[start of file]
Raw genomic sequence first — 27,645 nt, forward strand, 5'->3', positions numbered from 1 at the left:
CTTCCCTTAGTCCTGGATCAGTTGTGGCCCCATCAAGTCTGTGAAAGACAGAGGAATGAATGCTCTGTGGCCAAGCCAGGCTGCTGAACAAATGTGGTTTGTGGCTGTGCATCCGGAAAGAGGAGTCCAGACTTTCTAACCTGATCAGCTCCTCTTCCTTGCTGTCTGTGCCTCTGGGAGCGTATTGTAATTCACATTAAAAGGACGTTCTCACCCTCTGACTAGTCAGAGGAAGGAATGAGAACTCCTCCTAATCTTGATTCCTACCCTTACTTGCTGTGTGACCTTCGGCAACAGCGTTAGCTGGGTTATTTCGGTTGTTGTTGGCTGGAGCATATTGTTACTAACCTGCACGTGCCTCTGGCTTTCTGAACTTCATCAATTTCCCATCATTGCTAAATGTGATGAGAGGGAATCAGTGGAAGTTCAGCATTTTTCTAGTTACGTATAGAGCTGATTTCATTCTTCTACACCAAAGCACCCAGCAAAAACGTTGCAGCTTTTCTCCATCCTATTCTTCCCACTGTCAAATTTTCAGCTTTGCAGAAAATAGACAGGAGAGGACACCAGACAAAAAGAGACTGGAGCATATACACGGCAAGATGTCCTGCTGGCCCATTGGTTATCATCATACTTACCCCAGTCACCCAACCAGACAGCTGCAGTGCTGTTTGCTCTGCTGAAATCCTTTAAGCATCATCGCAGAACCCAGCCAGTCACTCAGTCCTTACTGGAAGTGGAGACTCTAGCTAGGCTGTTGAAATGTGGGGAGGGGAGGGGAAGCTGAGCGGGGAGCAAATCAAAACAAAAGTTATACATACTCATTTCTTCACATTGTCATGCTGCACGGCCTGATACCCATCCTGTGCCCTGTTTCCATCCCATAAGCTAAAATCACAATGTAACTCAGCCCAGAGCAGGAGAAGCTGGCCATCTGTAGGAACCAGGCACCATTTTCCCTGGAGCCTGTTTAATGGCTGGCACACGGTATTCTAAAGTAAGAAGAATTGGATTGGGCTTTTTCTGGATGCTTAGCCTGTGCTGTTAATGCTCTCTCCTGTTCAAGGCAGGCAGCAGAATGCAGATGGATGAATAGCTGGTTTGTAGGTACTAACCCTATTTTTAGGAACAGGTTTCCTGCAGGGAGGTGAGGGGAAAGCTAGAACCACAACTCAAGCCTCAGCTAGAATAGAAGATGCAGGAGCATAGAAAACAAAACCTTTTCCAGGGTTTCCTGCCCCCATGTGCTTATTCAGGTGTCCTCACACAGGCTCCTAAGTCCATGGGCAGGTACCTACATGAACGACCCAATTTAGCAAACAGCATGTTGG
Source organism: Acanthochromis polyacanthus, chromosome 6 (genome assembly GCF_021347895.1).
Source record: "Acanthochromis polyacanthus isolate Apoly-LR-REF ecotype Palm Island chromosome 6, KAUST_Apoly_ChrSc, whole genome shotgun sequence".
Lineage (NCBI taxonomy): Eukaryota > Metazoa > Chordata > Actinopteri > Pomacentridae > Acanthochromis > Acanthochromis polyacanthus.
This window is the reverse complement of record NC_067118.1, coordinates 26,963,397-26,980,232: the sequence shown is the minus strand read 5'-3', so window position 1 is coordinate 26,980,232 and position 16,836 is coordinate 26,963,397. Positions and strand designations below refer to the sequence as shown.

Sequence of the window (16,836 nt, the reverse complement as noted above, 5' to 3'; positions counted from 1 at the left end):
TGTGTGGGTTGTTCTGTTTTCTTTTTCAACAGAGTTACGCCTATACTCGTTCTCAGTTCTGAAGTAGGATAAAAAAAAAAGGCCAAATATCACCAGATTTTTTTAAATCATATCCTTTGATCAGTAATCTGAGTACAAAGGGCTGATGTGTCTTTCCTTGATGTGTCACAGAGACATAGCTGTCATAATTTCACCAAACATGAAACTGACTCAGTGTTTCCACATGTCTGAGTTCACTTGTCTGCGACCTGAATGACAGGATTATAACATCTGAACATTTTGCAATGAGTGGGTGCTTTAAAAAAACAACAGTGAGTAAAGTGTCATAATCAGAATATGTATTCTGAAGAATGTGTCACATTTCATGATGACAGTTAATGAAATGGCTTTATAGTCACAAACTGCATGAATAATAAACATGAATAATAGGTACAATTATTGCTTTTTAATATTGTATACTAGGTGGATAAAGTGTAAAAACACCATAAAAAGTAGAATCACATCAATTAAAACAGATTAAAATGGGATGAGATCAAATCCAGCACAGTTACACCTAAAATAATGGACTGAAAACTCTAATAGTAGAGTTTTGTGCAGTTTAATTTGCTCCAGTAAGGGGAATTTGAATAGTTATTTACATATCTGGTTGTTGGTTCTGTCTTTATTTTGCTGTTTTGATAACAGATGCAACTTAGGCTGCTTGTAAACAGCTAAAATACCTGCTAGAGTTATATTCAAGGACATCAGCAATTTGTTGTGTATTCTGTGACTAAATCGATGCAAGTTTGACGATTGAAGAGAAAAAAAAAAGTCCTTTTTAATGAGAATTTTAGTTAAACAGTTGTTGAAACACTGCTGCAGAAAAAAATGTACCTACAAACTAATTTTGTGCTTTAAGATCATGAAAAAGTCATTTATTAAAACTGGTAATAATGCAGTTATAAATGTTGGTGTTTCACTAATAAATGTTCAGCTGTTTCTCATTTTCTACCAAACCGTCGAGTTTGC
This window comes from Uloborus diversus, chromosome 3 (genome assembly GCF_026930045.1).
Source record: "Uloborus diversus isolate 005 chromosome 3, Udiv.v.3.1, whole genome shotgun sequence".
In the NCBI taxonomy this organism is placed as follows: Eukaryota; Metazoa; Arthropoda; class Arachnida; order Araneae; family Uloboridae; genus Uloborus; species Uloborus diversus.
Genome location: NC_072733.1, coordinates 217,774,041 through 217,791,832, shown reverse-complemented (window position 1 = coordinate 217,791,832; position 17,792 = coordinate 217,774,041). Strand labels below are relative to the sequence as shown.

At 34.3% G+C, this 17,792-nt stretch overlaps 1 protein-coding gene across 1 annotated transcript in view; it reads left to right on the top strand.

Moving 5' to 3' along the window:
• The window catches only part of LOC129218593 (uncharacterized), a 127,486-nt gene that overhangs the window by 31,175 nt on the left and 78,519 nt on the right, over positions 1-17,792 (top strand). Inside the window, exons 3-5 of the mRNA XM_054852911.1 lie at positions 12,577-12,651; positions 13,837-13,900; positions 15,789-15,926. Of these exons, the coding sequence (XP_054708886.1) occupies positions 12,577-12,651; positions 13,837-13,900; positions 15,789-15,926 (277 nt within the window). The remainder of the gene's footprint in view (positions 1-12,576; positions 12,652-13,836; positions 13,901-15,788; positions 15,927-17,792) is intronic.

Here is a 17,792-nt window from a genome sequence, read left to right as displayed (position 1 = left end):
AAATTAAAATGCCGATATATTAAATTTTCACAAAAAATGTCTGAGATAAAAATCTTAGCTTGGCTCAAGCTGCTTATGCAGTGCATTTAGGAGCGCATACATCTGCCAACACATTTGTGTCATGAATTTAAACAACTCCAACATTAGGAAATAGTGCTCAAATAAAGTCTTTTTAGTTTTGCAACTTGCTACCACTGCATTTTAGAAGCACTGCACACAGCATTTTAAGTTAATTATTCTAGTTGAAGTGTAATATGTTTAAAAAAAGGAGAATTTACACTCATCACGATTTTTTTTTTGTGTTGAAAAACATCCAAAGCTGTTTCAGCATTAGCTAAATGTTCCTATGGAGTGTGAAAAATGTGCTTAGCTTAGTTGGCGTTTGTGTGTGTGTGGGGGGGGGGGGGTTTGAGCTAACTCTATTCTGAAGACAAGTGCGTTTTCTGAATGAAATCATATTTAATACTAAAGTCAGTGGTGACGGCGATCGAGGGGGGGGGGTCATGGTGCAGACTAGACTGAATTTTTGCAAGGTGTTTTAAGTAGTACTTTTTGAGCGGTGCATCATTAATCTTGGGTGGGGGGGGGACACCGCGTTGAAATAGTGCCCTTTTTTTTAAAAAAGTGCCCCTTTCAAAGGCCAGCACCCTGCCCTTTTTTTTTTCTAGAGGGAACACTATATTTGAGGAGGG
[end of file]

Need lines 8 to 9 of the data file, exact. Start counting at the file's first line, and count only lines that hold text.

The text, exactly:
TGTGTGGGTTGTTCTGTTTTCTTTTTCAACAGAGTTACGCCTATACTCGTTCTCAGTTCTGAAGTAGGATAAAAAAAAAAGGCCAAATATCACCAGATTTTTTTAAATCATATCCTTTGATCAGTAATCTGAGTACAAAGGGCTGATGTGTCTTTCCTTGATGTGTCACAGAGACATAGCTGTCATAATTTCACCAAACATGAAACTGACTCAGTGTTTCCACATGTCTGAGTTCACTTGTCTGCGACCTGAATGACAGGATTATAACATCTGAACATTTTGCAATGAGTGGGTGCTTTAAAAAAACAACAGTGAGTAAAGTGTCATAATCAGAATATGTATTCTGAAGAATGTGTCACATTTCATGATGACAGTTAATGAAATGGCTTTATAGTCACAAACTGCATGAATAATAAACATGAATAATAGGTACAATTATTGCTTTTTAATATTGTATACTAGGTGGATAAAGTGTAAAAACACCATAAAAAGTAGAATCACATCAATTAAAACAGATTAAAATGGGATGAGATCAAATCCAGCACAGTTACACCTAAAATAATGGACTGAAAACTCTAATAGTAGAGTTTTGTGCAGTTTAATTTGCTCCAGTAAGGGGAATTTGAATAGTTATTTACATATCTGGTTGTTGGTTCTGTCTTTATTTTGCTGTTTTGATAACAGATGCAACTTAGGCTGCTTGTAAACAGCTAAAATACCTGCTAGAGTTATATTCAAGGACATCAGCAATTTGTTGTGTATTCTGTGACTAAATCGATGCAAGTTTGACGATTGAAGAGAAAAAAAAAAGTCCTTTTTAATGAGAATTTTAGTTAAACAGTTGTTGAAACACTGCTGCAGAAAAAAATGTACCTACAAACTAATTTTGTGCTTTAAGATCATGAAAAAGTCATTTATTAAAACTGGTAATAATGCAGTTATAAATGTTGGTGTTTCACTAATAAATGTTCAGCTGTTTCTCATTTTCTACCAAACCGTCGAGTTTGC
This window comes from Uloborus diversus, chromosome 3 (genome assembly GCF_026930045.1).